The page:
Review by Karine

Fateful by Claudia Gray

Fateful is a novel that constantly intrigues with the incorporation of the supernatural and a tragic historical event. This book really surprises me with its originality. The story follows a young servant girl who works for an extremely old and wealthy English family and their grand plan to go to America and start fresh aboard the RSS Titanic. With so much hope running through the novel and the knowledge that the titanic sinks, this is a bittersweet tale. The characters are strong and fiery with lots of old English intrigue scattered throughout, giving it a scandalous and historical feel. With the edge of the supernatural barging in and a little double-edged romance, Gray really reels you in making it so engaging that I even found myself hoping she would change her mind and let the ship meet its destination! Fateful is a unique and capturing read!

Review by Karine

Cryer’s Cross by Lisa McMann

This haunting coming of age thriller is truly unique. Set in a small innocent town, the people of Cryer’s Cross go through everyday life with immense trust in their lives’ stability, until one summer when a girl goes missing. The town band together to find her with no luck and suddenly this little piece of their home doesn’t seem so trustworthy.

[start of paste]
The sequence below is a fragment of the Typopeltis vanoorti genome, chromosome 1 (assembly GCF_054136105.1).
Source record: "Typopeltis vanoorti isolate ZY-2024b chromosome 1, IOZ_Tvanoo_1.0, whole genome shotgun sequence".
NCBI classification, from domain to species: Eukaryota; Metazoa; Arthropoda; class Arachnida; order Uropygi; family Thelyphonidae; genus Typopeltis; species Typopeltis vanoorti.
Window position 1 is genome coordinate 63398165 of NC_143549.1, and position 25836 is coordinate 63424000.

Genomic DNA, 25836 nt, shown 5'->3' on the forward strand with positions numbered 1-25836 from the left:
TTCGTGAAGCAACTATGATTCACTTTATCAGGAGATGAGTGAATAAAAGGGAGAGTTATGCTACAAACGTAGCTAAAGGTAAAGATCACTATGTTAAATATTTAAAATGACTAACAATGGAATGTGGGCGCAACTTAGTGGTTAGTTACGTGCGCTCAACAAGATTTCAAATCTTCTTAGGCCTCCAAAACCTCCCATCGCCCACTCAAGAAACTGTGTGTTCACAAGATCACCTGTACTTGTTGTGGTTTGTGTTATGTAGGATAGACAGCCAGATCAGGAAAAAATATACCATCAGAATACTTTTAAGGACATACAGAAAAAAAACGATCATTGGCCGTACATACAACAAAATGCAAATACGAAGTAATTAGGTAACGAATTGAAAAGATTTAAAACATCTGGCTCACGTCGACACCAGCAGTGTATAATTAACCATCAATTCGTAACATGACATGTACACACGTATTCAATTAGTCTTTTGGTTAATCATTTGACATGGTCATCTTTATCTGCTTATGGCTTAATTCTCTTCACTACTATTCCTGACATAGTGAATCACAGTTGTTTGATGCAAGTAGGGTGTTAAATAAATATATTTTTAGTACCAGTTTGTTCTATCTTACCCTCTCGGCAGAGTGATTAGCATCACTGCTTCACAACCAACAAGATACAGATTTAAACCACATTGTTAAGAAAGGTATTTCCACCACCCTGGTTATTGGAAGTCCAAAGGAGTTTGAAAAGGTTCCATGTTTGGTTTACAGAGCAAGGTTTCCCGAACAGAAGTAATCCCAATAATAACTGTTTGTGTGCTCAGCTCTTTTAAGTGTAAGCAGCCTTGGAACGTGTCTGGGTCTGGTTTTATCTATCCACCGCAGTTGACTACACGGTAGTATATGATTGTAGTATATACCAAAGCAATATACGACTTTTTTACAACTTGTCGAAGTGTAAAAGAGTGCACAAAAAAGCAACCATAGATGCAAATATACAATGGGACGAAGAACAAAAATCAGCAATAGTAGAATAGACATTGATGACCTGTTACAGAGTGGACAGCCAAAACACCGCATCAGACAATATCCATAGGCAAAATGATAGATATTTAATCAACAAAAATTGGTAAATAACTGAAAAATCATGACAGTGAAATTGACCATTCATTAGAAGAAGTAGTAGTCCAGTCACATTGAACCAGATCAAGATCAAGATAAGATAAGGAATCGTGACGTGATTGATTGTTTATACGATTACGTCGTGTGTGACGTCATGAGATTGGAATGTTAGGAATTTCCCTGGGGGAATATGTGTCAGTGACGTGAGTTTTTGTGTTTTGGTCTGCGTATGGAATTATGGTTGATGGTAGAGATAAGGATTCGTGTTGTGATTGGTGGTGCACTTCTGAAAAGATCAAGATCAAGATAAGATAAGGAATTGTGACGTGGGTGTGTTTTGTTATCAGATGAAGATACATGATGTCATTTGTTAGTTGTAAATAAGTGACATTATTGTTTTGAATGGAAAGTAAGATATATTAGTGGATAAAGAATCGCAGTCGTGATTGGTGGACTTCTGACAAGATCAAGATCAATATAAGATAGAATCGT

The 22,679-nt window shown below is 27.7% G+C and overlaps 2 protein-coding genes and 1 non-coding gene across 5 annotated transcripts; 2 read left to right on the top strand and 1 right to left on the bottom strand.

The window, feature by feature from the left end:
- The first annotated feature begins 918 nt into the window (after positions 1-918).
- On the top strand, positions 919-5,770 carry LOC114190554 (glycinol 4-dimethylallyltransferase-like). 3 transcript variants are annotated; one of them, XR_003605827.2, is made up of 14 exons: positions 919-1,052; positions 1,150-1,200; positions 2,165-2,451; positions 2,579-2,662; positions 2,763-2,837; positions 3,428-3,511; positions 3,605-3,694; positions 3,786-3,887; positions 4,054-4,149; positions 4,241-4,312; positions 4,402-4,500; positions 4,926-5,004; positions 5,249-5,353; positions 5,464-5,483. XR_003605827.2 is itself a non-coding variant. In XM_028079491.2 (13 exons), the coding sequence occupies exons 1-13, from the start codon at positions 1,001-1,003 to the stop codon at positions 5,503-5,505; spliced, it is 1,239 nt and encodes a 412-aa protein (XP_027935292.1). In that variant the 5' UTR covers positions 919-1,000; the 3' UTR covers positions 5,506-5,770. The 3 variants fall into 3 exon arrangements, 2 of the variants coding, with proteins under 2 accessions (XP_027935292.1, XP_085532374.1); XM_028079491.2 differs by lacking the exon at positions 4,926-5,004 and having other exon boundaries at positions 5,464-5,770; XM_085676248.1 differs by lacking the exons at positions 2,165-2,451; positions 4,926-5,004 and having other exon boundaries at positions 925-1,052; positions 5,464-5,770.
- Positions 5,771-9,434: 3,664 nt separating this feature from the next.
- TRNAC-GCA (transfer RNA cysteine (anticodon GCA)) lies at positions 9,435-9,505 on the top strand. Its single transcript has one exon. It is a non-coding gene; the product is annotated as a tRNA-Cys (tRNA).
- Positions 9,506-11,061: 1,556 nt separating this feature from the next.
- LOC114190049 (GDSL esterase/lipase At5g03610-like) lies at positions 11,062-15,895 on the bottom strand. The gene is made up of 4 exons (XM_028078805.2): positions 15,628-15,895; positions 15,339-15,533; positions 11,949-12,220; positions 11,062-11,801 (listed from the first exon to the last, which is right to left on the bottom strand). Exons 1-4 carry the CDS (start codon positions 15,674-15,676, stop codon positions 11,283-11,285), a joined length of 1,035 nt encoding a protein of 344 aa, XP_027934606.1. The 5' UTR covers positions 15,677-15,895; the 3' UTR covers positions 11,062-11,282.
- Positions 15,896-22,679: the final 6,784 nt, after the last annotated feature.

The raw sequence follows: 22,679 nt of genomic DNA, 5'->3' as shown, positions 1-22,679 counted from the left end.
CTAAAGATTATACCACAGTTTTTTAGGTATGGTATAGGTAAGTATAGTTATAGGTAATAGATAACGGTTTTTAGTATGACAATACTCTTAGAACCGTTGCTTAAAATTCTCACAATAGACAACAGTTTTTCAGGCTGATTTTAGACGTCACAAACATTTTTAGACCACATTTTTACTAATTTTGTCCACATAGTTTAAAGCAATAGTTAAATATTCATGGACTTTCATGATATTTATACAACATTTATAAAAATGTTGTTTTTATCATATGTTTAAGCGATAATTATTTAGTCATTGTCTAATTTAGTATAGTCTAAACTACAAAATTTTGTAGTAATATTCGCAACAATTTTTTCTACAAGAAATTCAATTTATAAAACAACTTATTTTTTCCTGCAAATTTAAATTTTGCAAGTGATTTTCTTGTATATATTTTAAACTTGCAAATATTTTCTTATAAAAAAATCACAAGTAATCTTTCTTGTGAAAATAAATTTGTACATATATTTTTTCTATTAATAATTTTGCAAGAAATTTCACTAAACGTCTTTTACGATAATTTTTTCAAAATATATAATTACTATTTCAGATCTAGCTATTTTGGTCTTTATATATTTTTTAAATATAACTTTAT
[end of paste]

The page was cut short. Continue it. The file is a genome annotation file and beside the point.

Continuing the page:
Set a few months later, this novel follows the story of Kendall, a 17 year old girl with ADHD, and her quest to find her friend. Along the way, she is tempted by love, courage and betrayal. This is a gripping read, one that will make you question your own reality and the fate of others. Overall, this is a clever piece of fiction mixed with the supernatural. Not to be read late at night.

Review by Karine

Ministry of Pandemonium by Chris Westwood

Here are two reviews on Chris Westwood’s Ministry of Pandemonium by two of our young readers.

From Jye…
This novel is about 12 year old Ben Harvester and his adventures with Mr October a man of “many faces and secrets” who teaches him how to use his special talents to help lost ghosts.  I liked this book a lot because it was a really interesting concept with interesting characters.  Mixed with a great story line and a lashing of humour it made for a great read.  I would recommend it for ages 10 – 14 … but my Mum also liked it.  Anyone who likes fantasy I guarantee will like this book.